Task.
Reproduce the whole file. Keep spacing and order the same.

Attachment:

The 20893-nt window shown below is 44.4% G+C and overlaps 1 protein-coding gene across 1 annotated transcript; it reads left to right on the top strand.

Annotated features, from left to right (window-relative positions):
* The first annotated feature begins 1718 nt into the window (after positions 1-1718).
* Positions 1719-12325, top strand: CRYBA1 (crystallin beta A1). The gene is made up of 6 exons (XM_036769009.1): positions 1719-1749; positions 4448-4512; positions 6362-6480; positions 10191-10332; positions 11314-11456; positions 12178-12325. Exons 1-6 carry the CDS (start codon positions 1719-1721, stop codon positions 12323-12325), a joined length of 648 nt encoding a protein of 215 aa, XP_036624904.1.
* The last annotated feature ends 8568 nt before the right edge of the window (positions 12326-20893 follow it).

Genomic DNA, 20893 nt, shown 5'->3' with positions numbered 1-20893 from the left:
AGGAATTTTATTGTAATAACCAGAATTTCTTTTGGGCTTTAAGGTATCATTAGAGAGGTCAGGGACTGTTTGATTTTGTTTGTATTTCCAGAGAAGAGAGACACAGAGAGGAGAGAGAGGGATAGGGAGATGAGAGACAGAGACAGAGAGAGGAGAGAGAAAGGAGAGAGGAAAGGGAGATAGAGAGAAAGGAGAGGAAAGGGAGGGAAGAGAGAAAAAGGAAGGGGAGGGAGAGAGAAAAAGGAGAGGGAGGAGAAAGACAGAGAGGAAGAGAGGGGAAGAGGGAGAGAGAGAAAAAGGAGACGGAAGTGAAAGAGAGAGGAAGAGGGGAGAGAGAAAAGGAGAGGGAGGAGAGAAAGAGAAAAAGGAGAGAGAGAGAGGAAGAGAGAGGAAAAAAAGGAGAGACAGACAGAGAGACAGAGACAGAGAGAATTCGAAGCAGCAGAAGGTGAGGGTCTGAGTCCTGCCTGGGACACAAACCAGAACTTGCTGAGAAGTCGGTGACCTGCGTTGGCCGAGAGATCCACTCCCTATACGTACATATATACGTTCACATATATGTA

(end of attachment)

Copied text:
The 20893-nt window shown below is 44.4% G+C and overlaps 1 protein-coding gene across 1 annotated transcript; it reads left to right on the top strand.

Annotated features, from left to right (window-relative positions):
* The first annotated feature begins 1718 nt into the window (after positions 1-1718).
* Positions 1719-12325, top strand: CRYBA1 (crystallin beta A1). The gene is made up of 6 exons (XM_036769009.1): positions 1719-1749; positions 4448-4512; positions 6362-6480; positions 10191-10332; positions 11314-11456; positions 12178-12325. Exons 1-6 carry the CDS (start codon positions 1719-1721, stop codon positions 12323-12325), a joined length of 648 nt encoding a protein of 215 aa, XP_036624904.1.
* The last annotated feature ends 8568 nt before the right edge of the window (positions 12326-20893 follow it).

Genomic DNA, 20893 nt, shown 5'->3' with positions numbered 1-20893 from the left:
AGGAATTTTATTGTAATAACCAGAATTTCTTTTGGGCTTTAAGGTATCATTAGAGAGGTCAGGGACTGTTTGATTTTGTTTGTATTTCCAGAGAAGAGAGACACAGAGAGGAGAGAGAGGGATAGGGAGATGAGAGACAGAGACAGAGAGAGGAGAGAGAAAGGAGAGAGGAAAGGGAGATAGAGAGAAAGGAGAGGAAAGGGAGGGAAGAGAGAAAAAGGAAGGGGAGGGAGAGAGAAAAAGGAGAGGGAGGAGAAAGACAGAGAGGAAGAGAGGGGAAGAGGGAGAGAGAGAAAAAGGAGACGGAAGTGAAAGAGAGAGGAAGAGGGGAGAGAGAAAAGGAGAGGGAGGAGAGAAAGAGAAAAAGGAGAGAGAGAGAGGAAGAGAGAGGAAAAAAAGGAGAGACAGACAGAGAGACAGAGACAGAGAGAATTCGAAGCAGCAGAAGGTGAGGGTCTGAGTCCTGCCTGGGACACAAACCAGAACTTGCTGAGAAGTCGGTGACCTGCGTTGGCCGAGAGATCCACTCCCTATACGTACATATATACGTTCACATATATGTA